THE PEOPLE OF THE STATE OF NEW YORK RESPONDENT v. JAMEL MCINTOSH DEFENDANT APPELLANT

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Supreme Court, Appellate Division, Fourth Department, New York.

THE PEOPLE OF THE STATE OF NEW YORK, RESPONDENT, v. JAMEL B. MCINTOSH, DEFENDANT–APPELLANT.

KA 16–01506

Decided: February 09, 2018

PRESENT:  CENTRA, J.P., PERADOTTO, NEMOYER, TROUTMAN, AND WINSLOW, JJ. ADAM H. VAN BUSKIRK, AUBURN, FOR DEFENDANT–APPELLANT. JON E. BUDELMANN, DISTRICT ATTORNEY, AUBURN (AMANDA L. CASSELMAN OF COUNSEL), FOR RESPONDENT.

MEMORANDUM AND ORDER

It is hereby ORDERED that the judgment so appealed from is unanimously affirmed.

Memorandum:  Defendant appeals from a judgment convicting him upon a jury verdict of two counts of robbery in the second degree (Penal Law § 160.10 [1], [2][a] ).  The case arose from an incident wherein defendant, accompanied by another person, forcibly stole a glass pipe from the victim in the parking lot of a supermarket.  The entire event was recorded on video by the supermarket's security cameras, and footage from the cameras was admitted in evidence at trial.

Contrary to defendant's contention, the evidence that he was aided by another is legally sufficient.  The video evidence established that defendant “committed the robbery in the full view of his companion, who acted as a lookout and was in a position to render immediate assistance to defendant” (People v. Wilkerson, 189 A.D.2d 592, 592 [1st Dept 1993], lv denied 81 N.Y.2d 849 [1993];  see People v. Hamilton, 114 AD3d 590, 590 [1st Dept 2014], lv denied 23 NY3d 963 [2014] ).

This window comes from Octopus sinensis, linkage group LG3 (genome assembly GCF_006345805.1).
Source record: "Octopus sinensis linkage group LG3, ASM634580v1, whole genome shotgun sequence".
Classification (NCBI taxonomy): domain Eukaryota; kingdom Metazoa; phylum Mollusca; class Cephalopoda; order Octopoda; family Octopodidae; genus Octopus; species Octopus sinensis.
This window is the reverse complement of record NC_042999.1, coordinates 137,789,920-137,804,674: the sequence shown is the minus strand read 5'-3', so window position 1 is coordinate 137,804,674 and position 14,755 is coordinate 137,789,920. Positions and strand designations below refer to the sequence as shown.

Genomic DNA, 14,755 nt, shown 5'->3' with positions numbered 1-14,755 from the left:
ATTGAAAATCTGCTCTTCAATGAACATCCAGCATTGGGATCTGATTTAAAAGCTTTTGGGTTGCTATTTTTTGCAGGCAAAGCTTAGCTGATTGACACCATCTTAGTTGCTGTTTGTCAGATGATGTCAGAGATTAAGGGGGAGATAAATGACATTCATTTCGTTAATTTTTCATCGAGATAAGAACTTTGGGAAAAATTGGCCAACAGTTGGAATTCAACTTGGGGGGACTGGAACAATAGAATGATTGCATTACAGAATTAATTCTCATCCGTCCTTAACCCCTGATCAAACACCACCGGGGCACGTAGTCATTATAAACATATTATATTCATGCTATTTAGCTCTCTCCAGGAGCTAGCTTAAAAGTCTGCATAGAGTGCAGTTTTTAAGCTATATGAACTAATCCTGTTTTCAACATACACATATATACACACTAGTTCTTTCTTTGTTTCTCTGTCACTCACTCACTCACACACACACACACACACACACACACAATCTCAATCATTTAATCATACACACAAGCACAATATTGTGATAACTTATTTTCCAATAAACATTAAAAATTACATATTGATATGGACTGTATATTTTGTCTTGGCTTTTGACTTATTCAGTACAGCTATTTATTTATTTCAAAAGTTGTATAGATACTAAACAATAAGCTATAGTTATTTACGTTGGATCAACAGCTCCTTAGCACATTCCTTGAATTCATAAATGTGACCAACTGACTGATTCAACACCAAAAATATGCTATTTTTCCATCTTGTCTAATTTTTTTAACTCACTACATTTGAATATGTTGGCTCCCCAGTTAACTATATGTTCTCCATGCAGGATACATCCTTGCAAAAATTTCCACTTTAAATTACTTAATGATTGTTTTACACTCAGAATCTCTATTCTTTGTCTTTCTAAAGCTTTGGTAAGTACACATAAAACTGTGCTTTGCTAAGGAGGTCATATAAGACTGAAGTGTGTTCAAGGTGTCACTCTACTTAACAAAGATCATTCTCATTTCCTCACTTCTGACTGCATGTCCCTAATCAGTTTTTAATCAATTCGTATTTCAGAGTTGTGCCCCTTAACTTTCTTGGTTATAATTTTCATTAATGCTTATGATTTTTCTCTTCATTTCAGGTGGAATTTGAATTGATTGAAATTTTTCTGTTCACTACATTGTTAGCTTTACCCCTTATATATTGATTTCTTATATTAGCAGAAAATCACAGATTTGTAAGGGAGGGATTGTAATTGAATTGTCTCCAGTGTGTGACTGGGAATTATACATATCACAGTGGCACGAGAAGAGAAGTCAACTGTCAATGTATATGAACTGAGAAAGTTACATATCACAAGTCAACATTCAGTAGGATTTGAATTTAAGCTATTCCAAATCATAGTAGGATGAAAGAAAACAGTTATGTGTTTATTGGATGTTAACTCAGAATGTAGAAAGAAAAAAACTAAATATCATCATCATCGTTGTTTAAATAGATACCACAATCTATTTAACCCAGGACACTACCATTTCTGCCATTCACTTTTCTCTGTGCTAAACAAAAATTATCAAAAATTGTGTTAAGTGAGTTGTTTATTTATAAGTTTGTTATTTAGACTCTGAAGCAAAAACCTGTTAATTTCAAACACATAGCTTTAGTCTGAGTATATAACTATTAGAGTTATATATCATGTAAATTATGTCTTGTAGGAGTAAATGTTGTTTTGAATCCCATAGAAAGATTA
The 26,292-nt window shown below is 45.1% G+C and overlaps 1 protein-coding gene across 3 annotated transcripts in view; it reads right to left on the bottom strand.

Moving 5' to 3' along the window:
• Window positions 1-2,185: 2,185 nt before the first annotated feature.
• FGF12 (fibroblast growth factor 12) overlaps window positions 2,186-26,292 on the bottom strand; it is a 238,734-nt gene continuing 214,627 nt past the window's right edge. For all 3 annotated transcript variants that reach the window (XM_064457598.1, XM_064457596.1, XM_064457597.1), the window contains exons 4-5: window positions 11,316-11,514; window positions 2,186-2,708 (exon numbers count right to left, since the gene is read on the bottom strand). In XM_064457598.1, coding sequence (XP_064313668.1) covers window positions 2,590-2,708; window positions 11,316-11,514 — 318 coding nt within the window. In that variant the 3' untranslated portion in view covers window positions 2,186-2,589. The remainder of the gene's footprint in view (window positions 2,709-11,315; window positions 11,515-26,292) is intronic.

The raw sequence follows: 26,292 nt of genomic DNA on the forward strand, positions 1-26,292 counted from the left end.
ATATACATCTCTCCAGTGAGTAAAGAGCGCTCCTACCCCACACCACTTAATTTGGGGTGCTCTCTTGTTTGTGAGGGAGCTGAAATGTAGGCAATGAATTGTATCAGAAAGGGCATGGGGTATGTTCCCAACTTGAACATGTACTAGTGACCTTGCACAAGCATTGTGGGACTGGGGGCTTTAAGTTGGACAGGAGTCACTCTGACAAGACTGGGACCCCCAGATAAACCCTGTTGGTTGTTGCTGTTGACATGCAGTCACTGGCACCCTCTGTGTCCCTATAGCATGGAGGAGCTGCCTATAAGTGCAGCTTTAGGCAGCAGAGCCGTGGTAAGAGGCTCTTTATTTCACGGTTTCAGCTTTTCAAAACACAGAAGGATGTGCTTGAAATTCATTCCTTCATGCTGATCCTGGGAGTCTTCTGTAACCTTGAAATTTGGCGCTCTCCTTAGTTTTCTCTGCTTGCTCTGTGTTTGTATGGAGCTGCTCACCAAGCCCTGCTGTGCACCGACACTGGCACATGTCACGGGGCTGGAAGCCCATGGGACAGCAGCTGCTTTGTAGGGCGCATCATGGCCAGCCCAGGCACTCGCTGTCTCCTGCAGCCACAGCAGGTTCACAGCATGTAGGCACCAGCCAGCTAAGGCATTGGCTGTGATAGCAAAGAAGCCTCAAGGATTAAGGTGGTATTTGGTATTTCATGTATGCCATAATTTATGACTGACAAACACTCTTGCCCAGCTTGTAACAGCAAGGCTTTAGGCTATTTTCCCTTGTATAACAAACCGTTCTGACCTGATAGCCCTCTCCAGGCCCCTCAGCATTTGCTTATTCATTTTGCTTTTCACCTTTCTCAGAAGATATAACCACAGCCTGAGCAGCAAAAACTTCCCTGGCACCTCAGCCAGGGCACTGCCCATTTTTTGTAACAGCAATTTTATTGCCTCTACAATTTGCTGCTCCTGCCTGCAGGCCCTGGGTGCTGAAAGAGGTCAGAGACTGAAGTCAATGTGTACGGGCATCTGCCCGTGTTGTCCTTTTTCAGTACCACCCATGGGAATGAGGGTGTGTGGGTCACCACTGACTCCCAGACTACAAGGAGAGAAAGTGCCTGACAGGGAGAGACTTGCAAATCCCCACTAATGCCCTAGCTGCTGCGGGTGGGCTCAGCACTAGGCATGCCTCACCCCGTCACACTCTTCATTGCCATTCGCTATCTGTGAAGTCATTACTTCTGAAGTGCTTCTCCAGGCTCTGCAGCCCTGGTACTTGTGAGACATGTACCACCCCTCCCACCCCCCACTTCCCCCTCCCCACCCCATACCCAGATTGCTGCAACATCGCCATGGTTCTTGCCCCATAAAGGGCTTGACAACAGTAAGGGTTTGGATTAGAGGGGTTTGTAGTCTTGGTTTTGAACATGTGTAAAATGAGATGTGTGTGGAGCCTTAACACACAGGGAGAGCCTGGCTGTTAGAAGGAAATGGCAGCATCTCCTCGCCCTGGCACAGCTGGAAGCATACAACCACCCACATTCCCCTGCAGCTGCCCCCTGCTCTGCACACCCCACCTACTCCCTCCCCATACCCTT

Contrary to defendant's further contention, the evidence that the victim sustained physical injury is also legally sufficient.  Although the victim was not competent to testify that he sustained a fracture or underwent reconstructive surgery (see generally People v. Brandon, 102 A.D.2d 832, 833 [2d Dept 1984] ), he was “competent to testify to ‘readily apparent external physical injuries of which he obviously [had] personal knowledge’ “ (People v. Blauvelt, 156 AD3d 1333, 1334 [4th Dept 2017] ).  Here, the victim competently testified that he suffered a black eye, making it difficult to see, and suffered an injury to his finger requiring medical attention and surgery.  The victim also competently testified that, at the time of trial, he still had limited mobility in the injured finger.  That evidence is legally sufficient to establish that the victim sustained a physical injury (see People v. Blocker, 23 AD3d 575, 575 [2d Dept 2005], lv denied 6 NY3d 809 [2006];  cf.  People v. Williams, 146 AD3d 906, 909 [2d Dept 2017], lv denied 29 NY3d 1002 [2017] ).  In addition, although we agree with defendant that County Court erred in allowing the victim to offer testimony that he was not competent to provide (see generally Brandon, 102 A.D.2d at 833), we conclude that the error is harmless (see generally People v. Crimmins, 36 N.Y.2d 230, 241–242 [1975] ).